Medicare Cuts Will Cripple Home Health Agencies says Report

The Centers for Medicare and Medicaid Services’ (CMS) proposed changes to the home health prospective payment system (HH PPS) would lead to negative Medicare financial margins for more than half of all home health agencies, according to National Association for Home Care & Hospice’s (NAHC) analysis of data in the proposal.

CMS released its proposed rules for the HH PPS in July 2012, which included a substantial payment reduction that would decrease the base payment rate for home health services by 5.06% for 2012.

Large adjustments to home health payments will have a significant and alarming impact on the financial viability of home health providers, says NAHC, which could threaten access to a system of care that many seniors prefer.


CMS contended in its proposal that the adjustment was warranted because there has been limited change in patient acuity in the past few years, but NAHC countered by saying there is strong evidence showing patients to be sicker than ever and in need of the extensive care that has made care costs rise significantly.

“Federal regulators have made assumptions regarding our patient population and patient acuity that do not accurately reflect the reality of home health care in America. As a result, their proposed payment adjustment is dangerously speculative and risks denying Medicare beneficiaries the care they need,” said Andrea Devoti, NAHC board chairwoman, in a statement.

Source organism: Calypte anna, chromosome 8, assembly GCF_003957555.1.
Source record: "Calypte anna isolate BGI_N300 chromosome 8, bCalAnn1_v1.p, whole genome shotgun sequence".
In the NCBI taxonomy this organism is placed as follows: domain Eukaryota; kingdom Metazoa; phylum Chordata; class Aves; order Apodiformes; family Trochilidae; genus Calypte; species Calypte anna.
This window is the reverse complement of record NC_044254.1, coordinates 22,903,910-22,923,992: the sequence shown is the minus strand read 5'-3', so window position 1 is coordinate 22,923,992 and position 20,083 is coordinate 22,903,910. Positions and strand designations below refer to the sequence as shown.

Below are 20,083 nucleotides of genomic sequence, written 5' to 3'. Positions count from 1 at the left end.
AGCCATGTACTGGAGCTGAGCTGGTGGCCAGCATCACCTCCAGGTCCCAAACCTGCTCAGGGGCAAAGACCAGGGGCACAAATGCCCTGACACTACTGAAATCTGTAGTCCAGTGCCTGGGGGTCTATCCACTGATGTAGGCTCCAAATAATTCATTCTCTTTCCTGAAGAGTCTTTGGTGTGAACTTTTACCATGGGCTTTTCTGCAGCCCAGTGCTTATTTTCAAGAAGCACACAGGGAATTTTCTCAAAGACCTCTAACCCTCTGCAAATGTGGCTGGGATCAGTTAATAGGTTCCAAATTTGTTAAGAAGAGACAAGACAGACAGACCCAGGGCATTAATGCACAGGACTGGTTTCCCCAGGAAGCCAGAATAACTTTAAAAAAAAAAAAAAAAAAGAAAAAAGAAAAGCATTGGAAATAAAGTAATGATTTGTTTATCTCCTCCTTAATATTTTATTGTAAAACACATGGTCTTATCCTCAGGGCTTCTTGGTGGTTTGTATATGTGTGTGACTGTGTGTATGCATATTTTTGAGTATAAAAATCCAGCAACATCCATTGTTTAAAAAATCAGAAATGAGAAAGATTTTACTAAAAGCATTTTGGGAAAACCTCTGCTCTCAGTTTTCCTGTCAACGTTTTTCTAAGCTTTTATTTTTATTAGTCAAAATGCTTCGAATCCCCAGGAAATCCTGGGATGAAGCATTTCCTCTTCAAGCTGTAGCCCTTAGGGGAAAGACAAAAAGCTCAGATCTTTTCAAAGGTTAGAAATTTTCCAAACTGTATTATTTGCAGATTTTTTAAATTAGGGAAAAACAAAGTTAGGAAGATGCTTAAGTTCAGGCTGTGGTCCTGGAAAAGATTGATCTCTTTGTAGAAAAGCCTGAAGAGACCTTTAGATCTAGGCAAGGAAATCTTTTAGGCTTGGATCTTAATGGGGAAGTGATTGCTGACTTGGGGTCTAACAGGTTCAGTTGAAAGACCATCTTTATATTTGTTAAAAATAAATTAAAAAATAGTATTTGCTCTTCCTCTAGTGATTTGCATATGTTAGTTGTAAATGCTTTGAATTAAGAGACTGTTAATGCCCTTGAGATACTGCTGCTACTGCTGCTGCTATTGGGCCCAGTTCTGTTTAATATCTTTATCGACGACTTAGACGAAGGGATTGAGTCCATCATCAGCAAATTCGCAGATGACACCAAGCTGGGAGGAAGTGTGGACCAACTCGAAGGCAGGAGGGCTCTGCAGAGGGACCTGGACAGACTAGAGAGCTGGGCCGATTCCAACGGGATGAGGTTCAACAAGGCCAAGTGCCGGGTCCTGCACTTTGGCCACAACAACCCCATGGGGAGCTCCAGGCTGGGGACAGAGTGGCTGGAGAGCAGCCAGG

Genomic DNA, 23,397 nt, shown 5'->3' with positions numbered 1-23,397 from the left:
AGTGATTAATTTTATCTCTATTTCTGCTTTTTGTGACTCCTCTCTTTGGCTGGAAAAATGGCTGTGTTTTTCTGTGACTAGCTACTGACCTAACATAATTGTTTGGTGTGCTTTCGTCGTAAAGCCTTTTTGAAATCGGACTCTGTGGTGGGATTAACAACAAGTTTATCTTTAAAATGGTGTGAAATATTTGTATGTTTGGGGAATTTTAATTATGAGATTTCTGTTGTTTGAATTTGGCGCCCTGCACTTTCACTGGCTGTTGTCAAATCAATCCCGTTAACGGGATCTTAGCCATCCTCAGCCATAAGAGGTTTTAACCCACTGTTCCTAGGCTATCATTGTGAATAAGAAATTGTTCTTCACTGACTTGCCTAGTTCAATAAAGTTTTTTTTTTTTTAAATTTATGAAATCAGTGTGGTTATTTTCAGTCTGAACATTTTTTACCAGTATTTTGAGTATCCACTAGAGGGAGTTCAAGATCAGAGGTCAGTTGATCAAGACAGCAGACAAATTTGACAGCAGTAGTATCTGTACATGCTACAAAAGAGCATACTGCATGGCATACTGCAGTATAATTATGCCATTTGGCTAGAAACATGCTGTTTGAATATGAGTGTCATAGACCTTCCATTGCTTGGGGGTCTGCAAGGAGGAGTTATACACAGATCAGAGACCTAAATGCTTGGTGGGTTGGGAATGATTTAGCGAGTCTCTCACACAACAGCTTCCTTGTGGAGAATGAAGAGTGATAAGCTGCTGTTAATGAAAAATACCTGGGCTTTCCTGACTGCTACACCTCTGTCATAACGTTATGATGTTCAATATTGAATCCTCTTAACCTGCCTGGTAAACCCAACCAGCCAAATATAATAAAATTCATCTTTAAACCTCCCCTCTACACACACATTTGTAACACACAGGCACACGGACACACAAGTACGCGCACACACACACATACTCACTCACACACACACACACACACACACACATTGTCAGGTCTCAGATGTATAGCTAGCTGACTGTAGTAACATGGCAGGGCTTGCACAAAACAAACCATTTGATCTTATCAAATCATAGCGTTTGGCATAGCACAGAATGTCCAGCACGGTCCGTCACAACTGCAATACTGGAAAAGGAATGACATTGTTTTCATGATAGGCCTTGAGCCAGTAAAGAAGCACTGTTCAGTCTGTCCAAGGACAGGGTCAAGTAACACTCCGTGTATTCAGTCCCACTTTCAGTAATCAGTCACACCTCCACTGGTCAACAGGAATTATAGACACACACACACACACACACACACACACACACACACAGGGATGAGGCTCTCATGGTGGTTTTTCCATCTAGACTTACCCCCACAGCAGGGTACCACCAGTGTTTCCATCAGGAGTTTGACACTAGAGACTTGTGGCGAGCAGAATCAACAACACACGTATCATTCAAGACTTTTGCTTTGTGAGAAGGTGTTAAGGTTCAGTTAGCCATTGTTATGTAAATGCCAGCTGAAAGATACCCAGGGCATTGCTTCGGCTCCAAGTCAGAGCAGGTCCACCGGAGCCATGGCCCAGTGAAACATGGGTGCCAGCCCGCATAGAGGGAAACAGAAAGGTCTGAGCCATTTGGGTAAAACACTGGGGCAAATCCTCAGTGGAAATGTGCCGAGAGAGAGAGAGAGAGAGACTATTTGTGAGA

The proposed payment cuts would severely impact rural providers and hospital-based home heath agencies, the analysis found, as 65.7% of rural providers and nearly 81% of hospital-based agencies will see negative Medicare margins if the CMS-proposed rate adjustments are finalized.


“With CMS putting money ahead of people rather than looking at the operation of the program, the financial stability of home health providers across the country is at serious risk,” said Devoti, who went on to urge the Obama Administration and Congress to examine the analysis and consider the impact the proposed policy would have on those who most need home health care.

A rising number of seniors are opting for home health care, with approximately 3.5 million Medicare beneficiaries annually receiving care at home as they recuperate from serious injury or illness, says NAHC. Compared to other care settings, such as assisted living or nursing home care, home health care can be up to 75% less expensive, depending on the level and amount of care needed.

NAHC’s assessment of the HH PPS impact on home care provider’s Medicare margins can be viewed here.

Written by Alyssa Gerace